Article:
masc. proper name, from Latin, from Greek Alexandros "defending men," from alexein "to ward off, keep off, turn (something) away, defend, protect" + anēr (genitive andros) "man" (from PIE root *ner- (2) "man"). The first element perhaps is related to Greek alke "protection, help, strength, power, courage," alkimos "strong;" and cognate with Sanskrit raksati "protects," Old English ealgian "to defend."
As a kind of cocktail recipe featuring crème de cacao and cream, Alexander is attested from 1913; the reason for the name is unclear.
group of islands off the north coast of Scotland, from Old Norse Orkney-jar "Seal Islands," from orkn "seal," which is probably imitative of its bark. With Old Norse ey "island" (compare Jersey). Related: Orcadian; Orkneyman.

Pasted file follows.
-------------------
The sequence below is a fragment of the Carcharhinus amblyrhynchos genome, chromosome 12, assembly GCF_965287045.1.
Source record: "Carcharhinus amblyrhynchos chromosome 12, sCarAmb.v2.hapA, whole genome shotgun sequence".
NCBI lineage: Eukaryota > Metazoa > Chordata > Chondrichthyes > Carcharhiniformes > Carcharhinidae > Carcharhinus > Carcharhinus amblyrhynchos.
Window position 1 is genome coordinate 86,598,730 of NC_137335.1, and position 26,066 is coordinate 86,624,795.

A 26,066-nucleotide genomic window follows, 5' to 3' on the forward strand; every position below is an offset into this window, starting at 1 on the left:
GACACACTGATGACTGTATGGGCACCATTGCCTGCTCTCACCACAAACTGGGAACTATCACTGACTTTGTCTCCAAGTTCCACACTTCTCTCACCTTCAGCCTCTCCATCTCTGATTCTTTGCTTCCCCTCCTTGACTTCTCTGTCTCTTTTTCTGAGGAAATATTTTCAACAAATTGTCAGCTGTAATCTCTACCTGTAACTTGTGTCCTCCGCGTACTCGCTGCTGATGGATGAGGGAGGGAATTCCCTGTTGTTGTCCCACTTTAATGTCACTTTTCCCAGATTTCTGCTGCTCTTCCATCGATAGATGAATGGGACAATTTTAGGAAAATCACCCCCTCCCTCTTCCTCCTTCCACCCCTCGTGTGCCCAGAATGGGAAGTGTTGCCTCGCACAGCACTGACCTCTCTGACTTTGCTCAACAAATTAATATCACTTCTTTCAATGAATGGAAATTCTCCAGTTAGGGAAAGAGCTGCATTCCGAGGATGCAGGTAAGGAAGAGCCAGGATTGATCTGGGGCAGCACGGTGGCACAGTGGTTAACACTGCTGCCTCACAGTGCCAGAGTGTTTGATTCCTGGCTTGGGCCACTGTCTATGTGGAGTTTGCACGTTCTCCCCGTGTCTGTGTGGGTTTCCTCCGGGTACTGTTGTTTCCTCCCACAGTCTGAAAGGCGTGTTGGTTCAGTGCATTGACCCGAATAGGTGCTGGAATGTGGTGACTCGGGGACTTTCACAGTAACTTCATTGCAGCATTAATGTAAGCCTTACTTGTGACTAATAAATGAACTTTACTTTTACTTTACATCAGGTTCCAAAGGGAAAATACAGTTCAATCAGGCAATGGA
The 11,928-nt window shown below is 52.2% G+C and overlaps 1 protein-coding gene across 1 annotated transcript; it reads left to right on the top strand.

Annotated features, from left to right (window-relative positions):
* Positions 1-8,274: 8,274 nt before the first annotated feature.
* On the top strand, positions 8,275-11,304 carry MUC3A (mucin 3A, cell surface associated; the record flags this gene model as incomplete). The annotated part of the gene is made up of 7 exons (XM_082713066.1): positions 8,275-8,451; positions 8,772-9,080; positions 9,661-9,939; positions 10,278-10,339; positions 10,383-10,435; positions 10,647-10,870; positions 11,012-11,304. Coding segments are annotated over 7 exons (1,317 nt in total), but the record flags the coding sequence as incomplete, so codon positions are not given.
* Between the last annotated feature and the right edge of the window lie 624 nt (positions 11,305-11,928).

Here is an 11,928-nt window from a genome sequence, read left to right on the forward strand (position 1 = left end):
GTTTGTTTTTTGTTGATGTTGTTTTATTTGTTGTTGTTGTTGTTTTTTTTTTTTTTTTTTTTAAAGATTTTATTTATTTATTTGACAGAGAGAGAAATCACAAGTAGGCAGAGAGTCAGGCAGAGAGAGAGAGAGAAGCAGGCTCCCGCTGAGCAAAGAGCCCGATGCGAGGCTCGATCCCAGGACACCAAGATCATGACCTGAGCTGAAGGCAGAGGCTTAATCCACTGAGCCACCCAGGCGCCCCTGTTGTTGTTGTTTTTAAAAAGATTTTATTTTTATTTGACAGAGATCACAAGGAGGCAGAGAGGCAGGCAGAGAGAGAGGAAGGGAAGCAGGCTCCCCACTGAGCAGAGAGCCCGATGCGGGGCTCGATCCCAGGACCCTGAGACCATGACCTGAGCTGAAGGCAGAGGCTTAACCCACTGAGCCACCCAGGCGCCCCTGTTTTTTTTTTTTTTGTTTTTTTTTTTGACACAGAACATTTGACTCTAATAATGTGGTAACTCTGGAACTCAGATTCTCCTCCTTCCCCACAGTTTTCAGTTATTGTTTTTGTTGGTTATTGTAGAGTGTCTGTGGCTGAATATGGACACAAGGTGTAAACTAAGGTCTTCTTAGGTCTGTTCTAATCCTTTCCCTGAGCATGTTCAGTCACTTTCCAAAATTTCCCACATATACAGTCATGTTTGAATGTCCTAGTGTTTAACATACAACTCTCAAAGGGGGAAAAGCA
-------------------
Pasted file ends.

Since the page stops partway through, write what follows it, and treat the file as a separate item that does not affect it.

Contracted pronunciation is recorded from 15c. The Odin-based name is missing in German (mittwoch, from Old High German mittwocha, literally "mid-week"), probably by influence of Gothic, which seems to have adopted a pure ecclesiastical (i.e. non-astrological) week from Greek missionaries. The Gothic model also seems to be the source of Polish środa, Russian sreda "Wednesday," literally "middle."
used for "London Metropolitan Police," 1864, from the name of short street off Whitehall, where from 1829 to 1890 stood the headquarters of the Metropolitan Police Force, hence, the force itself, especially the detective branch. After 1890, it was located in "New Scotland Yard."
plant genus, mostly herbaceous climbers, 1550s, "periwinkle," from Latin clematis, from Greek klematis, in Dioscorides as the name of a climbing or trailing plant (OED says probably the periwinkle) with long and lithe branches, diminutive of klema "vine-branch, shoot or twig broken off" (for grafting), from klan "to break" (see clastic).